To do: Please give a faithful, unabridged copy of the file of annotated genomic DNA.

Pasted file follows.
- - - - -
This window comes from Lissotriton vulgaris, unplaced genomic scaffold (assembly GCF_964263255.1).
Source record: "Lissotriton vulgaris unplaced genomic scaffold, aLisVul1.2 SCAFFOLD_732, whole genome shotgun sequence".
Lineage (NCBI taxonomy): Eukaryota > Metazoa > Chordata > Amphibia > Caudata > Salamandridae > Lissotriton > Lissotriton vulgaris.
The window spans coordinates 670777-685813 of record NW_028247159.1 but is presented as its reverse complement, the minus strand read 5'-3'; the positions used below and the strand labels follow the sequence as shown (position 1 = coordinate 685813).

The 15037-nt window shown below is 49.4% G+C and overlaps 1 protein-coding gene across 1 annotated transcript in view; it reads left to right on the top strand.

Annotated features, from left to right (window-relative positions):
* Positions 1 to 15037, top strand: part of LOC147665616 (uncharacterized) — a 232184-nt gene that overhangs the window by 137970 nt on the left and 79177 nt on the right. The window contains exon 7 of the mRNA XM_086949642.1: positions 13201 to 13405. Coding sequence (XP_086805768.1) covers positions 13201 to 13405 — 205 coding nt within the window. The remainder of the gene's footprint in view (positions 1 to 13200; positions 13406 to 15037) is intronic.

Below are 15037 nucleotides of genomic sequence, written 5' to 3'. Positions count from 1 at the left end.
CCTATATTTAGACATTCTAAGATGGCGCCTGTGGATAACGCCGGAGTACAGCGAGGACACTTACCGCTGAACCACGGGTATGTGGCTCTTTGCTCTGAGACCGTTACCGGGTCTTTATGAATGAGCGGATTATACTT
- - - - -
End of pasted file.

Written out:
This window comes from Lissotriton vulgaris, unplaced genomic scaffold (assembly GCF_964263255.1).
Source record: "Lissotriton vulgaris unplaced genomic scaffold, aLisVul1.2 SCAFFOLD_732, whole genome shotgun sequence".
Lineage (NCBI taxonomy): Eukaryota > Metazoa > Chordata > Amphibia > Caudata > Salamandridae > Lissotriton > Lissotriton vulgaris.
The window spans coordinates 670777-685813 of record NW_028247159.1 but is presented as its reverse complement, the minus strand read 5'-3'; the positions used below and the strand labels follow the sequence as shown (position 1 = coordinate 685813).

The 15037-nt window shown below is 49.4% G+C and overlaps 1 protein-coding gene across 1 annotated transcript in view; it reads left to right on the top strand.

Annotated features, from left to right (window-relative positions):
* Positions 1 to 15037, top strand: part of LOC147665616 (uncharacterized) — a 232184-nt gene that overhangs the window by 137970 nt on the left and 79177 nt on the right. The window contains exon 7 of the mRNA XM_086949642.1: positions 13201 to 13405. Coding sequence (XP_086805768.1) covers positions 13201 to 13405 — 205 coding nt within the window. The remainder of the gene's footprint in view (positions 1 to 13200; positions 13406 to 15037) is intronic.

Below are 15037 nucleotides of genomic sequence, written 5' to 3'. Positions count from 1 at the left end.
CCTATATTTAGACATTCTAAGATGGCGCCTGTGGATAACGCCGGAGTACAGCGAGGACACTTACCGCTGAACCACGGGTATGTGGCTCTTTGCTCTGAGACCGTTACCGGGTCTTTATGAATGAGCGGATTATACTT